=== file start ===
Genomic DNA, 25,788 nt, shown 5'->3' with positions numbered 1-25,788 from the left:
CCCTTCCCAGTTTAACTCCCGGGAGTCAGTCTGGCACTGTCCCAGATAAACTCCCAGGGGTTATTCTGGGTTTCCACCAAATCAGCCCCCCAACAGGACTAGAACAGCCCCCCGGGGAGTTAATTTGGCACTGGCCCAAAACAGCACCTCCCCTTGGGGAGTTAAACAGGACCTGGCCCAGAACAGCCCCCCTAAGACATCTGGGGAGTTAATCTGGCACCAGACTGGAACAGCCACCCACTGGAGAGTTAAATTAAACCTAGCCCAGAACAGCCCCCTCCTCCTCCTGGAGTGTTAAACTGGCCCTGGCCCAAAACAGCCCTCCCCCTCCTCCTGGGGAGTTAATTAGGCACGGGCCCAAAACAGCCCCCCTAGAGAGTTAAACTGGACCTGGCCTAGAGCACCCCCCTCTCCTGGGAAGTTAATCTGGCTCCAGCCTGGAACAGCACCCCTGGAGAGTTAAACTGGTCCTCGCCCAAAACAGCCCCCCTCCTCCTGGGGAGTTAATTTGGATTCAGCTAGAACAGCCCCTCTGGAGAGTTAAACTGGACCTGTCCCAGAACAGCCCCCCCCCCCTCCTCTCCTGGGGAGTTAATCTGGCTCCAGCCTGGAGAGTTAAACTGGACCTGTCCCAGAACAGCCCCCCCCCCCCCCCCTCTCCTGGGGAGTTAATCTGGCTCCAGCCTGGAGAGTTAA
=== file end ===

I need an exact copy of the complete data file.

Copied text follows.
Genomic DNA, 25,788 nt, shown 5'->3' with positions numbered 1-25,788 from the left:
CCCTTCCCAGTTTAACTCCCGGGAGTCAGTCTGGCACTGTCCCAGATAAACTCCCAGGGGTTATTCTGGGTTTCCACCAAATCAGCCCCCCAACAGGACTAGAACAGCCCCCCGGGGAGTTAATTTGGCACTGGCCCAAAACAGCACCTCCCCTTGGGGAGTTAAACAGGACCTGGCCCAGAACAGCCCCCCTAAGACATCTGGGGAGTTAATCTGGCACCAGACTGGAACAGCCACCCACTGGAGAGTTAAATTAAACCTAGCCCAGAACAGCCCCCTCCTCCTCCTGGAGTGTTAAACTGGCCCTGGCCCAAAACAGCCCTCCCCCTCCTCCTGGGGAGTTAATTAGGCACGGGCCCAAAACAGCCCCCCTAGAGAGTTAAACTGGACCTGGCCTAGAGCACCCCCCTCTCCTGGGAAGTTAATCTGGCTCCAGCCTGGAACAGCACCCCTGGAGAGTTAAACTGGTCCTCGCCCAAAACAGCCCCCCTCCTCCTGGGGAGTTAATTTGGATTCAGCTAGAACAGCCCCTCTGGAGAGTTAAACTGGACCTGTCCCAGAACAGCCCCCCCCCCCTCCTCTCCTGGGGAGTTAATCTGGCTCCAGCCTGGAGAGTTAAACTGGACCTGTCCCAGAACAGCCCCCCCCCCCCCCCCTCTCCTGGGGAGTTAATCTGGCTCCAGCCTGGAGAGTTAA